Bekah Hamrick Martin’s new book, The Bare Naked Truth: Dating, Waiting, and God’s Purity Plan (Zondervan/May 7, 2013), recently hit store shelves, but the word “purity” in the book’s subtitle makes her uneasy.
“I was four years old when a friend of the family molested me, not once, but multiple times. Withdrawing, I suffered in silence—believing this man would make good on the promise to harm my family if I spoke to anyone about it,” Martin shares. “In the years that followed, I sat up straight in my seat while youth group leaders talked about ‘purity’ and ‘saving yourself’, but mentally I was curled up in the corner with my fingers jammed down my ears. My mind had repressed most of the horrific memories, but I knew enough to feel I wasn’t ‘pure’. Even more, the word repulsed me.”
Martin continues, “I cringed when the marketing world recently branded my book as a ‘purity’ book. There was no way around it; without that popular word, parents wouldn’t know the book was about grace-driven abstinence, and bookstore owners wouldn’t know where to place the manuscript on the shelf. But as I checked ‘okay’ on the last draft of the book, I couldn’t help but think about the girl I used to be—curled up in the corner, despising that word. My goal was to help my readers out of that place, not drive them to it.”
If a teen doesn’t perceive herself as pure, for any reason, she may feel as though she is less valuable and has no reason to wait. To tell a girl she is impure may unintentionally make her believe she cannot be rehabilitated. While “purity” is a scriptural term, Martin believes our Americanized version of the word carries a different connotation. For example, when food was contaminated in Biblical times, because resources were scarce, every effort was probably made to rehabilitate the item. In America today, when food is contaminated, we replace it.
Martin would rather think of her book as a “waiting” or “start waiting” book. “The Bare Naked Truth really started over ten years ago when every conversation I had in camp ministry eventually came back to the topic of dating or waiting. It’s an age-old dilemma, but none of the girls I worked with felt like it was being approached in a modern or relevant way.”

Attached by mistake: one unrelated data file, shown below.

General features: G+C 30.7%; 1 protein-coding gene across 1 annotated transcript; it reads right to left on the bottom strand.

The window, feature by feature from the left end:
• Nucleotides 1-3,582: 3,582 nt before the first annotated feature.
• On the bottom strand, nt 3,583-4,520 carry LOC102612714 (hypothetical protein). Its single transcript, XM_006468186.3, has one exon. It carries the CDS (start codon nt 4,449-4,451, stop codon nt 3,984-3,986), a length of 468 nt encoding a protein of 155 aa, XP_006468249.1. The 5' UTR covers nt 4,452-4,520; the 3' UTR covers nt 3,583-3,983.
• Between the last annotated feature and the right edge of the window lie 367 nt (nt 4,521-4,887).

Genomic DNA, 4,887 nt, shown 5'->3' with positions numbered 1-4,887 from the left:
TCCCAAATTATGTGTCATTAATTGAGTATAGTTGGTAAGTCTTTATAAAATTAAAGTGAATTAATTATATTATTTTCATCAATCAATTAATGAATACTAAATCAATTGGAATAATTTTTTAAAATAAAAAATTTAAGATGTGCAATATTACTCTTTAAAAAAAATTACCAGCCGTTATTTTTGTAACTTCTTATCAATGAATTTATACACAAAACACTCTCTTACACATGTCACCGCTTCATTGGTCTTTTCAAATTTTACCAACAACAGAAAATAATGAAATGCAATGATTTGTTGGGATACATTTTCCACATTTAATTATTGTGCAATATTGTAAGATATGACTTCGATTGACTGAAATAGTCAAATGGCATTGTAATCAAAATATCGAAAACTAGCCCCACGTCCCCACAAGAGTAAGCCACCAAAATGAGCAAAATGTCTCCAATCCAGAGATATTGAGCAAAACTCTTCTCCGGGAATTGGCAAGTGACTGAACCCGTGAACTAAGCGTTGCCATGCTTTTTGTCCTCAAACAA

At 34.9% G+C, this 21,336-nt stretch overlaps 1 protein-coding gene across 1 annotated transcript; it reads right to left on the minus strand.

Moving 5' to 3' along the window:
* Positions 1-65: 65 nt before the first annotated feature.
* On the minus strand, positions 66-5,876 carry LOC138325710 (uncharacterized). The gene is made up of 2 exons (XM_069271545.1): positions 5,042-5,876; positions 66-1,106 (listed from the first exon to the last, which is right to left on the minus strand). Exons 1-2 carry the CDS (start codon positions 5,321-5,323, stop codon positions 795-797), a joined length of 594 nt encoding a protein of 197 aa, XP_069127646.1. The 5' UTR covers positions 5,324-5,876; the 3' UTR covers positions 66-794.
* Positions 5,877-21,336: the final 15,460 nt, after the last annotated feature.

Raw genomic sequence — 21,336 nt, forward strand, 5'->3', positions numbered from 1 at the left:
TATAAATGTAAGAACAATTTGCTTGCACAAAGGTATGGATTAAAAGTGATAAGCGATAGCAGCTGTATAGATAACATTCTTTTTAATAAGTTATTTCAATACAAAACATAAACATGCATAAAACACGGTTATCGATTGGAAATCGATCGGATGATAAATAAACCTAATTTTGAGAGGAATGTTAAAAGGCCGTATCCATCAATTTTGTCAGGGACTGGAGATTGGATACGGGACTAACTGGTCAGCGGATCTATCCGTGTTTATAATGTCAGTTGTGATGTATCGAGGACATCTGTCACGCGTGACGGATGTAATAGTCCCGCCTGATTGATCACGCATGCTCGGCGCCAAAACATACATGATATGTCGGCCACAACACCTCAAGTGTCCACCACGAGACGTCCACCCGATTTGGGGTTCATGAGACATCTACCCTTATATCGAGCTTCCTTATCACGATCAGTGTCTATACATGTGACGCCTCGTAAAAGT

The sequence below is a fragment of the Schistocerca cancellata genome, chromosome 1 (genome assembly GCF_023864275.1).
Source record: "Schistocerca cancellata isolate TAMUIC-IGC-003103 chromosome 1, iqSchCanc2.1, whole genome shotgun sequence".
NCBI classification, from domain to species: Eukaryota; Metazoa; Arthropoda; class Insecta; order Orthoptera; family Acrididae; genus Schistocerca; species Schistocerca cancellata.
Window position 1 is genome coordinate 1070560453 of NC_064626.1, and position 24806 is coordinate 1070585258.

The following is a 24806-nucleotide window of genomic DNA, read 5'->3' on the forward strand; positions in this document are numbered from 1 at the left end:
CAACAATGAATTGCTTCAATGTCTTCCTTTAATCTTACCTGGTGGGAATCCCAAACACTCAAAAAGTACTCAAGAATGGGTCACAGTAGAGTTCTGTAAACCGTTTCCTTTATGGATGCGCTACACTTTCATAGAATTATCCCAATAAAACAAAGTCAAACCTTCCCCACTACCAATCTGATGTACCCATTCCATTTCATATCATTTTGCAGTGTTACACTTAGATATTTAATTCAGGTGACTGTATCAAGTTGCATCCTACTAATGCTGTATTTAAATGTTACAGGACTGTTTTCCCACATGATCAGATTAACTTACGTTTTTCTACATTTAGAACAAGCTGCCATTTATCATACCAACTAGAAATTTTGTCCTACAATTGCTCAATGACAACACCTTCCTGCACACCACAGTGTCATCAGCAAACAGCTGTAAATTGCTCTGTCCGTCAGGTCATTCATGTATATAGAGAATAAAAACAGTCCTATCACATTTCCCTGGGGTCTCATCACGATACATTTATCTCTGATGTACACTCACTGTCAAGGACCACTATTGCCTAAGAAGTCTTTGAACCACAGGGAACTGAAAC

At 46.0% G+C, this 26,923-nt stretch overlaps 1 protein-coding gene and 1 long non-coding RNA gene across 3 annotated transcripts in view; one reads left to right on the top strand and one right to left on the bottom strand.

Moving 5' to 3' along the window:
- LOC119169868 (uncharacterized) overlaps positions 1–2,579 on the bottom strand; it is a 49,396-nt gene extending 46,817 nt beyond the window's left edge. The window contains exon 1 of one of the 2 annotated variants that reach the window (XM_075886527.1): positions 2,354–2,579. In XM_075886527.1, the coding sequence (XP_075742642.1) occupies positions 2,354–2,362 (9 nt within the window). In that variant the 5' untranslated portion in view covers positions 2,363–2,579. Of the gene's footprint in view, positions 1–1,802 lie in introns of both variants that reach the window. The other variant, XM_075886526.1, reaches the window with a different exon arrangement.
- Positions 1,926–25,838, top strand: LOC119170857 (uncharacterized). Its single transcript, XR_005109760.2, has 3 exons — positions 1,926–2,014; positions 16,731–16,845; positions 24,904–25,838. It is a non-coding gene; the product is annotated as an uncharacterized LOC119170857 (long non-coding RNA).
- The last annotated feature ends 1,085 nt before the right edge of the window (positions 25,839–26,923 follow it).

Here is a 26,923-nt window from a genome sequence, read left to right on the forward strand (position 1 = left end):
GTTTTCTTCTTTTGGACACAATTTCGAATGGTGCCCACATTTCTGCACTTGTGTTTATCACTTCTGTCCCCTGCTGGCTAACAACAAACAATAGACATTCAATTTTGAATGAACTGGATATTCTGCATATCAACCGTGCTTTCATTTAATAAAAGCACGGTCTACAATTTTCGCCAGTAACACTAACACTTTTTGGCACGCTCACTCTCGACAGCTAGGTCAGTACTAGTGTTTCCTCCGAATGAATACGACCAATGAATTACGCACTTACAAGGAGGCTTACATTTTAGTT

The Bare Naked Truth is written in a satirical tone that is more approachable for today’s teens. Over 20 women, including popular authors, contributed their voices and stories in order to appeal to girls of every background. The book is divided into chapters by the ten lies young women tells themselves, and delves into truth about each:
1. I Have All the Sex Facts
2. Waiting Is for Wusses
3. Guys Won’t Want Me If I’m Not Experienced
4. Sex Is Okay as Long as It’s Safe
5. I’m the Perfect Virgin
6. It’s Okay to Have Sex as Long as You’re in Love
7. Masturbation Will Help Me Save Myself
8. I Need a Guy to Help Me Feel Complete
9. Drawing Lines Doesn’t Help Me Wait
10. I Don’t Have to Decide Now
To clear up further some of the popular misconceptions about purity, Martin offers perspectives on the subject from both teenage boys and married couples. She also answers some of the most common questions teen girls have on the topic.
Learn more about Bekah Hamrick Martin and The Bare Naked Truth at www.bekahhamrickmartin.com or www.thebarenakedbook.com. Readers can also become a fan on Facebook (Bekah-Hamrick-Martin) or follow her on Twitter (@BekahHMartin).
Bekah Hamrick Martin is available for interviews to promote the release of The Bare Naked Truth. To request a review copy, schedule an interview or for more information, please contact Audra Jennings, email@example.com.